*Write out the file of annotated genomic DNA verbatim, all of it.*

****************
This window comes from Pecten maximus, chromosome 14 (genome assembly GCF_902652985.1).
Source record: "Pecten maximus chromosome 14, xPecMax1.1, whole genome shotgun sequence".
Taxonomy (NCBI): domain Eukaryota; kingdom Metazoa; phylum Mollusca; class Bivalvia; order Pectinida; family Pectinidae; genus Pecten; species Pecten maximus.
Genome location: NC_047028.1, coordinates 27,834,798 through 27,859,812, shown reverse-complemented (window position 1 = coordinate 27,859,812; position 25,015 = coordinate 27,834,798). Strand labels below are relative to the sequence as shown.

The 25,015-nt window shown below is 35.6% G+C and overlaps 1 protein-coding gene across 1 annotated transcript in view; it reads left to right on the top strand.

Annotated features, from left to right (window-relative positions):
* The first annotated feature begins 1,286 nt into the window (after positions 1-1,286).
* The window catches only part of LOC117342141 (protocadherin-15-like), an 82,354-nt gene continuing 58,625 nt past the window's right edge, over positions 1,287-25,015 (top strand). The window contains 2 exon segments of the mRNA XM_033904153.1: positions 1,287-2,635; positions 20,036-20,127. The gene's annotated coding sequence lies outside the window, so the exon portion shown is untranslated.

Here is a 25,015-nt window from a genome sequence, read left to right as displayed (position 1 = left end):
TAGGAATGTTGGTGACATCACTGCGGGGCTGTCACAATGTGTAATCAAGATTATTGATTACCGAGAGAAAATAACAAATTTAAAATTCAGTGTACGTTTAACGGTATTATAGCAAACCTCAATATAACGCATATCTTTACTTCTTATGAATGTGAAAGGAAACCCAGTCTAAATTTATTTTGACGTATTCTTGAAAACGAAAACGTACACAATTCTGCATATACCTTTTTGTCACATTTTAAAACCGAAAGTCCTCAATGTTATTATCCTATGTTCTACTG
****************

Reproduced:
This window comes from Pecten maximus, chromosome 14 (genome assembly GCF_902652985.1).
Source record: "Pecten maximus chromosome 14, xPecMax1.1, whole genome shotgun sequence".
Taxonomy (NCBI): domain Eukaryota; kingdom Metazoa; phylum Mollusca; class Bivalvia; order Pectinida; family Pectinidae; genus Pecten; species Pecten maximus.
Genome location: NC_047028.1, coordinates 27,834,798 through 27,859,812, shown reverse-complemented (window position 1 = coordinate 27,859,812; position 25,015 = coordinate 27,834,798). Strand labels below are relative to the sequence as shown.

The 25,015-nt window shown below is 35.6% G+C and overlaps 1 protein-coding gene across 1 annotated transcript in view; it reads left to right on the top strand.

Annotated features, from left to right (window-relative positions):
* The first annotated feature begins 1,286 nt into the window (after positions 1-1,286).
* The window catches only part of LOC117342141 (protocadherin-15-like), an 82,354-nt gene continuing 58,625 nt past the window's right edge, over positions 1,287-25,015 (top strand). The window contains 2 exon segments of the mRNA XM_033904153.1: positions 1,287-2,635; positions 20,036-20,127. The gene's annotated coding sequence lies outside the window, so the exon portion shown is untranslated.

Here is a 25,015-nt window from a genome sequence, read left to right as displayed (position 1 = left end):
TAGGAATGTTGGTGACATCACTGCGGGGCTGTCACAATGTGTAATCAAGATTATTGATTACCGAGAGAAAATAACAAATTTAAAATTCAGTGTACGTTTAACGGTATTATAGCAAACCTCAATATAACGCATATCTTTACTTCTTATGAATGTGAAAGGAAACCCAGTCTAAATTTATTTTGACGTATTCTTGAAAACGAAAACGTACACAATTCTGCATATACCTTTTTGTCACATTTTAAAACCGAAAGTCCTCAATGTTATTATCCTATGTTCTACTG